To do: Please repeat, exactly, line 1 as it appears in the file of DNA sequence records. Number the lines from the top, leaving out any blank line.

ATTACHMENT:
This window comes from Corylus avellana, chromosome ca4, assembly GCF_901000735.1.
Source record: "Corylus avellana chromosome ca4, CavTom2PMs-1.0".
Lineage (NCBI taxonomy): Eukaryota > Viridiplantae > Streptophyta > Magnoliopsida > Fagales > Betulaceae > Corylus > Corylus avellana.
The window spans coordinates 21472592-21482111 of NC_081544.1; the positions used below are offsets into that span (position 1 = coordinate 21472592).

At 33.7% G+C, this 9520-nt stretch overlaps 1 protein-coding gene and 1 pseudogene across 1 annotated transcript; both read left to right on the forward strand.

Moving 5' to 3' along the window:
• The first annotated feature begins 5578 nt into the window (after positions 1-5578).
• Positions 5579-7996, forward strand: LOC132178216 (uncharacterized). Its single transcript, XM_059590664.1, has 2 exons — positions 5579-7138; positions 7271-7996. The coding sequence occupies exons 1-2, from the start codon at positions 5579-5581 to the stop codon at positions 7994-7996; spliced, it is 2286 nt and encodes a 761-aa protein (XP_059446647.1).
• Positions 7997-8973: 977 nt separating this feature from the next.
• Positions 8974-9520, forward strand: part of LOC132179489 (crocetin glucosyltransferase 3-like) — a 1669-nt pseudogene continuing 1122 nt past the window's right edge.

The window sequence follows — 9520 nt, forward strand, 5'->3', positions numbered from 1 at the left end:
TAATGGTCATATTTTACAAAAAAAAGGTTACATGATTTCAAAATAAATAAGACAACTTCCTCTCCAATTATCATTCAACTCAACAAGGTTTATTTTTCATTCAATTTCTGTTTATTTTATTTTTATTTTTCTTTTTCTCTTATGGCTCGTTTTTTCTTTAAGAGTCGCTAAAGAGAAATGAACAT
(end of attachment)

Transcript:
This window comes from Corylus avellana, chromosome ca4, assembly GCF_901000735.1.